Free Will: God's Alibi
We have to believe in free will. We’ve got no choice.
Isaac Bashevis Singer
I've been thinking about the idea of free will lately. There was a time when the subject seemed perfectly obvious to me, and I could defend the idea at length.
Now, I have trouble seeing what the point was.
I think this is because I've lost the motives that made the concept so compelling, but more about that in a moment.
First, my current puzzlement. Free will, I was taught at one time, was the opposite of "determinism". Determinism was the idea that everything we said or did was a function of what we are.
If you were a materialist, and thought that you were flesh and blood and genetic code and neurons, then your behavior would be "determined" by how those things interacted with your environment.
If you were a supernaturalist, and believed that you were basically a ghost, driving your body around the way you might drive a car, then your behavior would be "determined" by the way God had created your soul (the ghost you).
The objection to this was that you had no real "control" over your own behavior. It was controlled by your genetics or neurons, or by the kind of soul God gave you, and you had nothing to say about it.
Free will was the idea that this wasn't true, that you did have control.
I can't remember when I first got the sense that there was something wrong with this picture, but at some point it occurred to me to ask who this "me" was who had control, if not my soul, or my brain. Was I supposed to believe that my soul had another ghost, driving it around? And if God made this other soul, then wasn't it just as "determined"?
I don't think it was probably an accident that at about the same time I ceased to worry about the whole idea of determinism. I could no longer see the problem.
This had something to do with the idea of freedom, and for me became much clearer as I began to ask, "freedom from what?"
The reason I value freedom is the same reason my cat values freedom (presumably without free will). Neither one of us likes to be forced to do something we don't want to do. The freedom we value is freedom from exterior coercion.
I wouldn't like being put in a cage, or being forced to do things that are distasteful to me, or being kept from doing that which I want to do. I want to be free to be who I am.
But this is a completely different kind of freedom than the kind associated with free will. The kind associated with free will appears to be the freedom to be who I'm not—to do those things that my basic nature, whether it's flesh and blood, or whether it's ectoplasm, would not do of itself.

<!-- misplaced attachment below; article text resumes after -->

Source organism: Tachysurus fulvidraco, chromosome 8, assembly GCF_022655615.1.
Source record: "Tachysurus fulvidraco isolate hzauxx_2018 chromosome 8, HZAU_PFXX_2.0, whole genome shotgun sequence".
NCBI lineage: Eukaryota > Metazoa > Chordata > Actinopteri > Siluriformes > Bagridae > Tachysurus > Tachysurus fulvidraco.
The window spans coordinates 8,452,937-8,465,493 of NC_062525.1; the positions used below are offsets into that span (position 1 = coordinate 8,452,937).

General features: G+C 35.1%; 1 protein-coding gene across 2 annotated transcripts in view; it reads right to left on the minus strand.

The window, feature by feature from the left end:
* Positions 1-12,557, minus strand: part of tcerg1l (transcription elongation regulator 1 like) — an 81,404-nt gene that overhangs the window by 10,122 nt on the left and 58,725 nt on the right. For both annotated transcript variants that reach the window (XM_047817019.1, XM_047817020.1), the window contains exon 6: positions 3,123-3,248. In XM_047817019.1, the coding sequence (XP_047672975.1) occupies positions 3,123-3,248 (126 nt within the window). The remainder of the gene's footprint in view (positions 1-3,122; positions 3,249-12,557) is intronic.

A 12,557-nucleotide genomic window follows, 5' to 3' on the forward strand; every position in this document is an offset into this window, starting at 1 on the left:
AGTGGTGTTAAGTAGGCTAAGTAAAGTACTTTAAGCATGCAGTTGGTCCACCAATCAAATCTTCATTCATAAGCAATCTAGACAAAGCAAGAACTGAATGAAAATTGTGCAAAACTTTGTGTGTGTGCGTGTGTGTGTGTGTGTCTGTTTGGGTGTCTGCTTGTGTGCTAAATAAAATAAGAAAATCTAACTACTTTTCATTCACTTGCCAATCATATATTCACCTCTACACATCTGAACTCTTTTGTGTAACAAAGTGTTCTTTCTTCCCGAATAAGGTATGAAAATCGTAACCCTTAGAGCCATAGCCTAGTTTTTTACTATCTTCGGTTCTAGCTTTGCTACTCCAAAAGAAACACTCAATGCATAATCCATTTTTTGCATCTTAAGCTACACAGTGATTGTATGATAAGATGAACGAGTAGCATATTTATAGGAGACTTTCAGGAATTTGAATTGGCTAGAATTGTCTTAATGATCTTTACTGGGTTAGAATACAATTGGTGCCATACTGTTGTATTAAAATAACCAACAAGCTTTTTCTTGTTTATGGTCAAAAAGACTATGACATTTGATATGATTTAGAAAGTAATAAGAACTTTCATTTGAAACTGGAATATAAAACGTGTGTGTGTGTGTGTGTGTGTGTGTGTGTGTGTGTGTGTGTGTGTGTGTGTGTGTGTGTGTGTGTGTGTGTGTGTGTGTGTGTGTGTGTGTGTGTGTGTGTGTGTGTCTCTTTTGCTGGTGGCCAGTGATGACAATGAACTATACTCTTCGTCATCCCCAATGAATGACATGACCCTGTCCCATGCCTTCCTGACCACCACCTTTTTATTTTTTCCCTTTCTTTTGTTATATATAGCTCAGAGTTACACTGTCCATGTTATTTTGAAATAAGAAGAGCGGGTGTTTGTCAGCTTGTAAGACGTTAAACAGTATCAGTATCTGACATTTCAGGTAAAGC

The more I thought about this, the more I began to wonder why anyone would want to believe in that kind of free will.
Then I asked myself what use this idea was—literally. Who made use of the idea of free will, and what did they use it for? The answer surprised me, though it shouldn't have, given my background.
The main use of the idea of free will was to relieve God of responsibility for evil.
Here was the problem. God made everything, including humans. But a basic doctrine (in the King/Law/Force model) is that humans are bad and rebellious and responsible for most of the suffering in the world. It seems immediately obvious to any thinking person that God must bear some responsibility for this.
But, of course, that's impossible. God is The King in this model, and, as we all know, The King can do no wrong, by definition.
So the blame must lie elsewhere.
Enter free will. It's God's loophole, his alibi. We, the subjects, are to blame, even though God made us the way we were, because he has given us the great gift of free will, and so cannot be held responsible for our behavior.
That's it, really. The job description for free will is to plug a hole in the King/Law/Force model.
I'm quite happy without it, thank you very much. I'd just as soon not have random acts—by which I mean acts that are not rooted in my nature, whether evolved or created—not have random acts popping up here and there, for me to take responsibility for.
And by the way, if there is a God, I would like to believe that he or she is big enough, and responsible enough, to take some blame for how things have turned out.
Otherwise, what kind of a role model can God be?
At least, that's what I think today.